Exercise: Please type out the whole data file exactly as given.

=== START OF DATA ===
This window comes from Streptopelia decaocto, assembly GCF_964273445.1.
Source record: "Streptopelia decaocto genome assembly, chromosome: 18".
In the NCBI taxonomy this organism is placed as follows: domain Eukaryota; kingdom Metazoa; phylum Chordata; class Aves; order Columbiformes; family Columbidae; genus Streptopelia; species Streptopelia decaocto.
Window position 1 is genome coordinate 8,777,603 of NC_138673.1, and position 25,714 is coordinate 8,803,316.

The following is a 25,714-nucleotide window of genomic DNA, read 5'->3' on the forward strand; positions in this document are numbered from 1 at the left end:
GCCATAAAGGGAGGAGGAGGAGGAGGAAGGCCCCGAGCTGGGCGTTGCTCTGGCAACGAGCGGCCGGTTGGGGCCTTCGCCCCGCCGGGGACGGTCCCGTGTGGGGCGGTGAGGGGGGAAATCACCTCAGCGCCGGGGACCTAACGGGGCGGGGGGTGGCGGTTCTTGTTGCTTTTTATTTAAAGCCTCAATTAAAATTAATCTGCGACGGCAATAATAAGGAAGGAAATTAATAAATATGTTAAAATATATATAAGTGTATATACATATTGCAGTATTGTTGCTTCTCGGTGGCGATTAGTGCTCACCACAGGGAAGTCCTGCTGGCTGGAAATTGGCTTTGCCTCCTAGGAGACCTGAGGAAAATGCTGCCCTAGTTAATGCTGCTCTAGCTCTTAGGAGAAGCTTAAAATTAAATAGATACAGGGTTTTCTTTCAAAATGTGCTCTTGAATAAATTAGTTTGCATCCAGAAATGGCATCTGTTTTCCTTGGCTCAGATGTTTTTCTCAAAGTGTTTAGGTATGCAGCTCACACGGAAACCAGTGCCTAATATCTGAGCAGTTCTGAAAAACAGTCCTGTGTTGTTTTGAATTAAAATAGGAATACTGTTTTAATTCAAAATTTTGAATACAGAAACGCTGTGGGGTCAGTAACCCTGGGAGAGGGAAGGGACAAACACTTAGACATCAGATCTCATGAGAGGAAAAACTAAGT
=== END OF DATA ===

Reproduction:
This window comes from Streptopelia decaocto, assembly GCF_964273445.1.
Source record: "Streptopelia decaocto genome assembly, chromosome: 18".
In the NCBI taxonomy this organism is placed as follows: domain Eukaryota; kingdom Metazoa; phylum Chordata; class Aves; order Columbiformes; family Columbidae; genus Streptopelia; species Streptopelia decaocto.
Window position 1 is genome coordinate 8,777,603 of NC_138673.1, and position 25,714 is coordinate 8,803,316.

The following is a 25,714-nucleotide window of genomic DNA, read 5'->3' on the forward strand; positions in this document are numbered from 1 at the left end:
GCCATAAAGGGAGGAGGAGGAGGAGGAAGGCCCCGAGCTGGGCGTTGCTCTGGCAACGAGCGGCCGGTTGGGGCCTTCGCCCCGCCGGGGACGGTCCCGTGTGGGGCGGTGAGGGGGGAAATCACCTCAGCGCCGGGGACCTAACGGGGCGGGGGGTGGCGGTTCTTGTTGCTTTTTATTTAAAGCCTCAATTAAAATTAATCTGCGACGGCAATAATAAGGAAGGAAATTAATAAATATGTTAAAATATATATAAGTGTATATACATATTGCAGTATTGTTGCTTCTCGGTGGCGATTAGTGCTCACCACAGGGAAGTCCTGCTGGCTGGAAATTGGCTTTGCCTCCTAGGAGACCTGAGGAAAATGCTGCCCTAGTTAATGCTGCTCTAGCTCTTAGGAGAAGCTTAAAATTAAATAGATACAGGGTTTTCTTTCAAAATGTGCTCTTGAATAAATTAGTTTGCATCCAGAAATGGCATCTGTTTTCCTTGGCTCAGATGTTTTTCTCAAAGTGTTTAGGTATGCAGCTCACACGGAAACCAGTGCCTAATATCTGAGCAGTTCTGAAAAACAGTCCTGTGTTGTTTTGAATTAAAATAGGAATACTGTTTTAATTCAAAATTTTGAATACAGAAACGCTGTGGGGTCAGTAACCCTGGGAGAGGGAAGGGACAAACACTTAGACATCAGATCTCATGAGAGGAAAAACTAAGT